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Let's Do the Time Warp 

Despite squabbles between cast members, the 'Rocky Horror' show at the Loft continues on

I would like, if I may, to take you on a strange journey. It is the journey of a 15-year-old Tucson boy named Charley Brown, who traveled to the planet Transsexual in 1979, did the time warp and never quite made it back home.

Every Saturday for the past 25 years, Brown has pulled on his fishnet stockings, or some other unlikely bit of apparel, and gone to the Loft Cinema's midnight showing of The Rocky Horror Picture Show. Brown is 40 years old, and he's still doing it. In fact, he directs the local "cast" of regulars who dress as Rocky Horror characters, lip-synch with the movie's songs and generally preside over the audience-participation elements of the ultimate cult movie.

Brown has obviously taken the advice of his favorite character, Frank-N-Furter: Don't dream it, be it.

"This is my hobby," he explains unapologetically. "And it fits well with my career." Please note that Brown is a videographer, not a professional transvestite. He works mainly with the local production facility Terrazas Video, and has produced three Rocky Horror documentaries of his own.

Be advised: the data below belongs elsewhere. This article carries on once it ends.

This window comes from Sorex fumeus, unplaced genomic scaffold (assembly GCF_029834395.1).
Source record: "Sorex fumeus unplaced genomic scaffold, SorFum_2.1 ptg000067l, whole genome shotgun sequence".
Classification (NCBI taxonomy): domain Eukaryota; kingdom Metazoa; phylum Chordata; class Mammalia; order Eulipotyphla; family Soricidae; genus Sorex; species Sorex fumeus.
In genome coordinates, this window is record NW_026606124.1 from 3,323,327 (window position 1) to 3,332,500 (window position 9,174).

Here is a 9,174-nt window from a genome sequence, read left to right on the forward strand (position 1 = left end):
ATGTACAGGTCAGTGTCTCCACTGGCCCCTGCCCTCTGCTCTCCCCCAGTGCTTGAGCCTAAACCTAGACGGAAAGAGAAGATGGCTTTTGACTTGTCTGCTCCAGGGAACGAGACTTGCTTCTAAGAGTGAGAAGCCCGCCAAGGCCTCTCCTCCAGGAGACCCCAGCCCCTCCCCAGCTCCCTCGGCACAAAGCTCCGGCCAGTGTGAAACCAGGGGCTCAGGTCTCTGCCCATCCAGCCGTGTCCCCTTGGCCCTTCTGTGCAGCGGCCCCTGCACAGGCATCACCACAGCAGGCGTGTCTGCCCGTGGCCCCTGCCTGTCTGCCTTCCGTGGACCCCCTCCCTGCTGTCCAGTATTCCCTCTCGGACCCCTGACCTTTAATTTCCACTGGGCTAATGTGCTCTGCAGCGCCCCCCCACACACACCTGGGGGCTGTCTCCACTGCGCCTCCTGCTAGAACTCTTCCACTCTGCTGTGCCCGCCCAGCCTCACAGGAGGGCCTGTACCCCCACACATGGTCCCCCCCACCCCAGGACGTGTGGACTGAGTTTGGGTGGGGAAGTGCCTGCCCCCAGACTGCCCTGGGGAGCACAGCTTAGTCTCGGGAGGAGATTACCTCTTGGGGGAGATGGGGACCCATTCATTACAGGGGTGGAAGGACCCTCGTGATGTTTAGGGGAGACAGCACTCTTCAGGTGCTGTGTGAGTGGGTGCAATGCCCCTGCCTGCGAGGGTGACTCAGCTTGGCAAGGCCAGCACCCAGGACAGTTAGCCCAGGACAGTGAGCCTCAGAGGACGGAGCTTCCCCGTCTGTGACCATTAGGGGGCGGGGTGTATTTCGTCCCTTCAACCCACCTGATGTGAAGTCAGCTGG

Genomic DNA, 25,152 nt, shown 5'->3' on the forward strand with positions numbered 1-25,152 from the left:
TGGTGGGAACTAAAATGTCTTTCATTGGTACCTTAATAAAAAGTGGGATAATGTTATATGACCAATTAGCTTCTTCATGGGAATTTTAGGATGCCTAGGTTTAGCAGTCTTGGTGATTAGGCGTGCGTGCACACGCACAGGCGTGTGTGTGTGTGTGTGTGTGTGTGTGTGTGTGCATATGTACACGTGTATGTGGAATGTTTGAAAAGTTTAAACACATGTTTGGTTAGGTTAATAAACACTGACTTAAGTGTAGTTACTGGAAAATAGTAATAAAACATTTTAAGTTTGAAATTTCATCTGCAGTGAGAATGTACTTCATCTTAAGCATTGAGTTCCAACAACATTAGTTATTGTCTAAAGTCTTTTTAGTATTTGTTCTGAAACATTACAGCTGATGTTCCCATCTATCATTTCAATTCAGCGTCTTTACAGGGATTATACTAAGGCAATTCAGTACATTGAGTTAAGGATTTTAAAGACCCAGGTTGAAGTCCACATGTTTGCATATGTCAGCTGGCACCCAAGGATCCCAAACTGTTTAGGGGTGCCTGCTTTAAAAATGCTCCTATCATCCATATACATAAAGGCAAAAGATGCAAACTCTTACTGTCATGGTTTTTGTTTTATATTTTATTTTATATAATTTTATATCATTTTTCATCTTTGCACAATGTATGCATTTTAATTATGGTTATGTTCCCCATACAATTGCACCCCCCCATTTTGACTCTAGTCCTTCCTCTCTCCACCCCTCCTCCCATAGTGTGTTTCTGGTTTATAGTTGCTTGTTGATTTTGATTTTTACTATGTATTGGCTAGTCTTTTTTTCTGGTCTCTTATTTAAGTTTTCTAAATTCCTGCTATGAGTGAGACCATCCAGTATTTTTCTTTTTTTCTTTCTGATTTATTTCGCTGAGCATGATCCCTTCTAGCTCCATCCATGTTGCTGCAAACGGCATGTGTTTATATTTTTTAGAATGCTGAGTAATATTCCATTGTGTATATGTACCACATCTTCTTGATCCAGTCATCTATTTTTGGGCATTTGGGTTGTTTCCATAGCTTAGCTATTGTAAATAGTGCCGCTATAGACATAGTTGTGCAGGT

In case you've been visiting some other planet for the past 30 years, The Rocky Horror Picture Show is a campy, sexually charged 1975 rock musical in which recently engaged straight-arrow Ohioans Brad and Janet (Barry Bostwick and Susan Sarandon) happen upon a classic horror-movie castle inhabited by odd people clad in goth lingerie. They're led by Frank-N-Furter (Tim Curry), "just a sweet transvestite from Transsexual, Transylvania." A few months after its unimpressive initial release, the movie found a loyal following when theaters started screening it at midnight. At one point, a fan started talking back to the screen (first documented callback line: "Get an umbrella, you cheap bitch!"), and within months, there developed an intricate tradition of audience participation, involving firing squirt guns, tossing rice and toilet paper, and shouting "asshole!" every time Brad's name is mentioned.

"It defies all explanation," says Brown, who, even in private life, maintains a mane of dark, curly hair like Tim Curry's. "It isn't just a movie; it isn't a play; it isn't professional, but it isn't really nonprofessional, because it has to be controlled. It's a mode of expression. It's karaoke for people who can't sing. It's a party."

It's no longer possible just to go and see the movie. Each weekly midnight screening involves not only the audience brandishing props and talking back, but also a crowd of hard-core costumed fans miming the action on a stage below the screen. The Loft has been encouraging all this since Jan. 6, 1978--probably making this, by one day, the longest-running Rocky Horror in the nation, although Brown hasn't yet gotten the film studio to confirm this.